Marc L. Mansfield

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We present a new technique for the computation of both the translational diffusivity and the intrinsic viscosity of macromolecules, and apply it here to proteins. Traditional techniques employ finite element representations of the surface of the macromolecule, taking the surface to be a union of spheres or of polygons, and have computation times that are(More)
In previous work, we have established that the intrinsic viscosity [eta] of an object is nearly proportional to the average electrical polarizability tensor alphae = tr(alphae)/3 of a conducting object having the same shape, or equivalently, to the intrinsic conductivity [sigma]=alphae/V , which characterizes the conductivity of a dilute mixture of randomly(More)
The problem of calculating the electric polarizability tensor alpha(e) of objects of arbitrary shape has been reformulated in terms of path integration and implemented computationally. The method simultaneously yields the electrostatic capacity C and the equilibrium charge density. These functionals of particle shape are important in many materials science(More)
Hamilton paths, or Hamiltonian paths, are walks on a lattice which visit each site exactly once. They have been proposed as models of globular proteins and of compact polymers. A previously published algorithm [Mansfield, Macromolecules 27, 5924 (1994)] for sampling Hamilton paths on simple square and simple cubic lattices is tested for bias and for(More)
By identifying the maximally random jammed state of freely jointed chains of tangent hard spheres we are able to determine the distinct scaling regimes characterizing the dependence of chain dimensions and topology on volume fraction. Calculated distributions of (i) the contour length of the primitive paths and (ii) the number of entanglements per chain(More)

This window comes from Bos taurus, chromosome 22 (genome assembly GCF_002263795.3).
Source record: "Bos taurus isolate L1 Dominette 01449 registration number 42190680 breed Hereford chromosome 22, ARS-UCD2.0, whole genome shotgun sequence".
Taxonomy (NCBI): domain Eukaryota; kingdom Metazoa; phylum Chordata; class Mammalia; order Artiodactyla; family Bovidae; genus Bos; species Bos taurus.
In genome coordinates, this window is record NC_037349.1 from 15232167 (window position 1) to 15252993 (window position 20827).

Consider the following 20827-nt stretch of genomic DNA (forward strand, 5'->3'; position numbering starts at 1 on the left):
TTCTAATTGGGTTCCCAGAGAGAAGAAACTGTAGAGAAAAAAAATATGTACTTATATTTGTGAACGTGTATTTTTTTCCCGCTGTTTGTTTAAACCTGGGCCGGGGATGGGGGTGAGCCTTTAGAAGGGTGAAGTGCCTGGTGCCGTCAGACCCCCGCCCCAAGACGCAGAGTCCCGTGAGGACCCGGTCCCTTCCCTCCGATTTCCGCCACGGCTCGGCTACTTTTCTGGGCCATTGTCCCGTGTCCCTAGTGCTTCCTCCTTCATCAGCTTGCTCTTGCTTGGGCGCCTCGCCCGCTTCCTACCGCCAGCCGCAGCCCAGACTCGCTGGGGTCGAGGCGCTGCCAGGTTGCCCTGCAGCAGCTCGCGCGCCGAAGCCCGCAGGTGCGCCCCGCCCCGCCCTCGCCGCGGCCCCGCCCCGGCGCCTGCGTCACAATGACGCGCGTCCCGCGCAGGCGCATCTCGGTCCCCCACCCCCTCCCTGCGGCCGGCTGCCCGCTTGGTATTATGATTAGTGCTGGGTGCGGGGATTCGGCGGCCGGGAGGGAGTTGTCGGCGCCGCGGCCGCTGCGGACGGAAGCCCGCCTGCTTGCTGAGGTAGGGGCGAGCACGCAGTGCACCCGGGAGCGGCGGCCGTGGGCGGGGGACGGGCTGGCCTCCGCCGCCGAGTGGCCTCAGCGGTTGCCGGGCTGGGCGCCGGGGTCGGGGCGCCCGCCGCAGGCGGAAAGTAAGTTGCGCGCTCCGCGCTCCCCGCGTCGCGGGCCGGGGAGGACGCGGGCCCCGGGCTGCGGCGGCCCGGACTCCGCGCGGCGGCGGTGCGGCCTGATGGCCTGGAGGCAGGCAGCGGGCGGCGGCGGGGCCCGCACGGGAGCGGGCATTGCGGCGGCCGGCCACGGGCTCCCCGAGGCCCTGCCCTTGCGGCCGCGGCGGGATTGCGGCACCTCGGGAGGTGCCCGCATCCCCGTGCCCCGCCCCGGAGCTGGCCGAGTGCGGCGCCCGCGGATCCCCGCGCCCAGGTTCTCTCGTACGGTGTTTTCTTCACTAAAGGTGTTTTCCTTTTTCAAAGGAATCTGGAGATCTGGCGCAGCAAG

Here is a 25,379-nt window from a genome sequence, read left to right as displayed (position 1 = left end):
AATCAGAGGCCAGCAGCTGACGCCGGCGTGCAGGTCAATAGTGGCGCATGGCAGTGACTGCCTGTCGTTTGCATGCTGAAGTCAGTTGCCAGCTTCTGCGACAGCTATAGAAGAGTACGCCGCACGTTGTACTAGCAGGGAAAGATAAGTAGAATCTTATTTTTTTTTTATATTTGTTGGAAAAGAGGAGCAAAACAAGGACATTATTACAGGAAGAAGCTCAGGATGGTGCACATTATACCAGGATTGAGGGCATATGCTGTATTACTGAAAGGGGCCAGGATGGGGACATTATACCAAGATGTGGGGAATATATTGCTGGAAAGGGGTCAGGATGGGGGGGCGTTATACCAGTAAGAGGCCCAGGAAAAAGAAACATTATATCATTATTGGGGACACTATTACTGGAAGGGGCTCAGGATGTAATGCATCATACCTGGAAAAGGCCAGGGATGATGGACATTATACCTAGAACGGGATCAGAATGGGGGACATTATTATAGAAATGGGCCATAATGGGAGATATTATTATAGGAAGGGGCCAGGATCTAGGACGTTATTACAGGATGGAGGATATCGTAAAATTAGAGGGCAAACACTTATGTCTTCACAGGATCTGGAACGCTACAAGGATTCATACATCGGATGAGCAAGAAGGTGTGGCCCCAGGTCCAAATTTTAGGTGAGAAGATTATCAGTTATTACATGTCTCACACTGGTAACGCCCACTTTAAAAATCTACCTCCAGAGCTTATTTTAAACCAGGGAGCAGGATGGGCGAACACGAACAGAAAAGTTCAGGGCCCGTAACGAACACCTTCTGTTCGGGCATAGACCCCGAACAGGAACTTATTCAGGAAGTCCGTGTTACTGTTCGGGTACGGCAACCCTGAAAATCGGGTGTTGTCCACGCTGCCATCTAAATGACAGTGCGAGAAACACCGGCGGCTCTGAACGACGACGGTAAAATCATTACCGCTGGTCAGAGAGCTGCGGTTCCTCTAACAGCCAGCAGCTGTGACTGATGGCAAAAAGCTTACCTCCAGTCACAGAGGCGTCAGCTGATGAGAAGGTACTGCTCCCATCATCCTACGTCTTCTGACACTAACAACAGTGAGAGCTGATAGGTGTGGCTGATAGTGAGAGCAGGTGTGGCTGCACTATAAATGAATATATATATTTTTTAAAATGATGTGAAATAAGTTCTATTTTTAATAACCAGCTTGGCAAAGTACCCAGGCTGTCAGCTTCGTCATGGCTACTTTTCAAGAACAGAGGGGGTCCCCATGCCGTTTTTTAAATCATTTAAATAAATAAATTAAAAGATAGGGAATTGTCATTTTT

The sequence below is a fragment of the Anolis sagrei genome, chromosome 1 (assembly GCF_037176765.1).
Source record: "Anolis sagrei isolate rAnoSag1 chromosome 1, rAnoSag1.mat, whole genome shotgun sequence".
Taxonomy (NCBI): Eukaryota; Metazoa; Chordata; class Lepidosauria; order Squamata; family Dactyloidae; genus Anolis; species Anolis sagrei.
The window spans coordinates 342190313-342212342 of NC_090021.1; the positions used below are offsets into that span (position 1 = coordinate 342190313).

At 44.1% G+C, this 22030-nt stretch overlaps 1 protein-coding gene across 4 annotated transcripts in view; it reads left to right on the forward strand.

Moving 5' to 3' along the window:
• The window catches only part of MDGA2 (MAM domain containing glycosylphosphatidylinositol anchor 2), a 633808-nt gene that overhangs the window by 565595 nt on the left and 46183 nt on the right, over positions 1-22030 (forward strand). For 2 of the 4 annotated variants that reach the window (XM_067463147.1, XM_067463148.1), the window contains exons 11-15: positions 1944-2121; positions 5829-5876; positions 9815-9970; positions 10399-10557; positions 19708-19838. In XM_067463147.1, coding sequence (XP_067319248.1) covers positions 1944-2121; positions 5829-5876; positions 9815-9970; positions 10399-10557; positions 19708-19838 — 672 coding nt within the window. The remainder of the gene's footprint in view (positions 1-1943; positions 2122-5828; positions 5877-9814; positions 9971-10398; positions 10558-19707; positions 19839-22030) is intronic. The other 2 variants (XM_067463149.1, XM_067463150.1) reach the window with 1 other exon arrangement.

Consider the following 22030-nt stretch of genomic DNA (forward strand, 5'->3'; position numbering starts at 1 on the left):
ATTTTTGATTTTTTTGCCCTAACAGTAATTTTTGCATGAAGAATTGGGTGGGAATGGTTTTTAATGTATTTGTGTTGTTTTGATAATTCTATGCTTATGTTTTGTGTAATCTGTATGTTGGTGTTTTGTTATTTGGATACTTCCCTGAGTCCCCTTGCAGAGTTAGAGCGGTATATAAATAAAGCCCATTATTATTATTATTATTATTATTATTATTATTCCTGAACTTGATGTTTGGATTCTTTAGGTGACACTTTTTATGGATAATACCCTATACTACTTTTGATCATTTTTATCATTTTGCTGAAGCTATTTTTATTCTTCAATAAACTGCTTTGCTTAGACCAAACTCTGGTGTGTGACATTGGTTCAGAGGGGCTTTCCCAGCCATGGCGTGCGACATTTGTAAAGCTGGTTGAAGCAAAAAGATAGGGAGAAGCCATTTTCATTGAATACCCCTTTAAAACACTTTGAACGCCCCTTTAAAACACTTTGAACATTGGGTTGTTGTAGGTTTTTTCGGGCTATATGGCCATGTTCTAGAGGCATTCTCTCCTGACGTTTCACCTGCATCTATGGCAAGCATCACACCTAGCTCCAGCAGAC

It is often difficult in practice to discriminate between equilibrium and non-equilibrium nanoparticle or colloidal-particle clusters that form through aggregation in gas or solution phases. Scattering studies often permit the determination of an apparent fractal dimension, but both equilibrium and non-equilibrium clusters in three dimensions frequently(More)
A technique is presented for the identification of the knot group of knots, links, and other embedded graphs as a tool in numerical studies of entanglements of polymers. With this technique, the knot group is simultaneously more discriminating and easier to calculate than the knot invariants that have been used in such studies in the past. It can be applied(More)
A dynamic Monte Carlo simulation of the collapse transition of polymer chains is presented. The chains are represented as self-avoiding walks on the simple cubic lattice with a nearest-neighbor contact potential to model the effect of solvent quality. The knot state of the chains is determined using the knot group procedure presented in the accompanying(More)
The integrals V (n1, n2, n3) = integral dr x(n)1 y(n)2 z(n)3, where integral dr represents integration over the volume of a body, such as a molecule, where x, y, and z are Cartesian coordinates of a point in the interior of the body relative to an arbitrary reference frame, and where n1, n2, and n3 are integers greater than or equal to zero, constitute(More)